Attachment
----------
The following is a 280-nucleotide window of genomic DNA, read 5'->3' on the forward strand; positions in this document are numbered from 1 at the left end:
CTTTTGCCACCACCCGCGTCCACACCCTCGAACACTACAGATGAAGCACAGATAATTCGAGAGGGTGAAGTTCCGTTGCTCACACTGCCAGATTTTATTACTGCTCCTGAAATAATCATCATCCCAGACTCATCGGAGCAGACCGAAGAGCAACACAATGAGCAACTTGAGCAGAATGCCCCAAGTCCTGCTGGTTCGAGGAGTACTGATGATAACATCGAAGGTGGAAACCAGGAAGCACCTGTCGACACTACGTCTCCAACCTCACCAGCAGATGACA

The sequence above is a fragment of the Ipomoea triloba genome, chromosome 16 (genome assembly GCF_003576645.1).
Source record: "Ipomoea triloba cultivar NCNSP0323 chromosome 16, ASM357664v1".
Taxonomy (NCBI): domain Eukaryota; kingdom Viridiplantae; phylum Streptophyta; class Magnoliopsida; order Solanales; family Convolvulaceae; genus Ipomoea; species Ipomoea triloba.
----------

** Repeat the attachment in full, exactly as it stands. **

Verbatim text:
The following is a 280-nucleotide window of genomic DNA, read 5'->3' on the forward strand; positions in this document are numbered from 1 at the left end:
CTTTTGCCACCACCCGCGTCCACACCCTCGAACACTACAGATGAAGCACAGATAATTCGAGAGGGTGAAGTTCCGTTGCTCACACTGCCAGATTTTATTACTGCTCCTGAAATAATCATCATCCCAGACTCATCGGAGCAGACCGAAGAGCAACACAATGAGCAACTTGAGCAGAATGCCCCAAGTCCTGCTGGTTCGAGGAGTACTGATGATAACATCGAAGGTGGAAACCAGGAAGCACCTGTCGACACTACGTCTCCAACCTCACCAGCAGATGACA

The sequence above is a fragment of the Ipomoea triloba genome, chromosome 16 (genome assembly GCF_003576645.1).
Source record: "Ipomoea triloba cultivar NCNSP0323 chromosome 16, ASM357664v1".
Taxonomy (NCBI): domain Eukaryota; kingdom Viridiplantae; phylum Streptophyta; class Magnoliopsida; order Solanales; family Convolvulaceae; genus Ipomoea; species Ipomoea triloba.